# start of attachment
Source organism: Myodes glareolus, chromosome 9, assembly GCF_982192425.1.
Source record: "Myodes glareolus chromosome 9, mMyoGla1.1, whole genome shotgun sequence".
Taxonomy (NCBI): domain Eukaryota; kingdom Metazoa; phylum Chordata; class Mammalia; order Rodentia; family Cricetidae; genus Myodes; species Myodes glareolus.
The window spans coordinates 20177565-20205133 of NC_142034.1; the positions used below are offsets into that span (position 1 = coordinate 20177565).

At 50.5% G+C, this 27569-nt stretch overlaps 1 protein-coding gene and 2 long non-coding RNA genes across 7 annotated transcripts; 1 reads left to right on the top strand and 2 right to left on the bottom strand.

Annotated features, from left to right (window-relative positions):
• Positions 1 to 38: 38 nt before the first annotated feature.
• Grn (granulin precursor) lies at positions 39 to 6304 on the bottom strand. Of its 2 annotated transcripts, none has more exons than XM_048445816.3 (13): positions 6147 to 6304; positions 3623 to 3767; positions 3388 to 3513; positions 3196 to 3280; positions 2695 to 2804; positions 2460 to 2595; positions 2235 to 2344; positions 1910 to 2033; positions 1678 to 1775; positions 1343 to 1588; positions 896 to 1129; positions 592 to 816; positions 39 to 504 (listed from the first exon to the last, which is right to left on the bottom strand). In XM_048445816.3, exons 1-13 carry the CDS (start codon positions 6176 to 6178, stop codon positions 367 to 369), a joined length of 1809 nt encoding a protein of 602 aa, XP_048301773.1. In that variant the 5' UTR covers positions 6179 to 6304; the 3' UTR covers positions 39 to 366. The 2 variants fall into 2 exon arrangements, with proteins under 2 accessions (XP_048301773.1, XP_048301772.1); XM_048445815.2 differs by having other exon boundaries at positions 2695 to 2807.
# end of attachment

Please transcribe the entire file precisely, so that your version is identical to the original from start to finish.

Source organism: Myodes glareolus, chromosome 9, assembly GCF_982192425.1.
Source record: "Myodes glareolus chromosome 9, mMyoGla1.1, whole genome shotgun sequence".
Taxonomy (NCBI): domain Eukaryota; kingdom Metazoa; phylum Chordata; class Mammalia; order Rodentia; family Cricetidae; genus Myodes; species Myodes glareolus.
The window spans coordinates 20177565-20205133 of NC_142034.1; the positions used below are offsets into that span (position 1 = coordinate 20177565).

At 50.5% G+C, this 27569-nt stretch overlaps 1 protein-coding gene and 2 long non-coding RNA genes across 7 annotated transcripts; 1 reads left to right on the top strand and 2 right to left on the bottom strand.

Annotated features, from left to right (window-relative positions):
• Positions 1 to 38: 38 nt before the first annotated feature.
• Grn (granulin precursor) lies at positions 39 to 6304 on the bottom strand. Of its 2 annotated transcripts, none has more exons than XM_048445816.3 (13): positions 6147 to 6304; positions 3623 to 3767; positions 3388 to 3513; positions 3196 to 3280; positions 2695 to 2804; positions 2460 to 2595; positions 2235 to 2344; positions 1910 to 2033; positions 1678 to 1775; positions 1343 to 1588; positions 896 to 1129; positions 592 to 816; positions 39 to 504 (listed from the first exon to the last, which is right to left on the bottom strand). In XM_048445816.3, exons 1-13 carry the CDS (start codon positions 6176 to 6178, stop codon positions 367 to 369), a joined length of 1809 nt encoding a protein of 602 aa, XP_048301773.1. In that variant the 5' UTR covers positions 6179 to 6304; the 3' UTR covers positions 39 to 366. The 2 variants fall into 2 exon arrangements, with proteins under 2 accessions (XP_048301773.1, XP_048301772.1); XM_048445815.2 differs by having other exon boundaries at positions 2695 to 2807.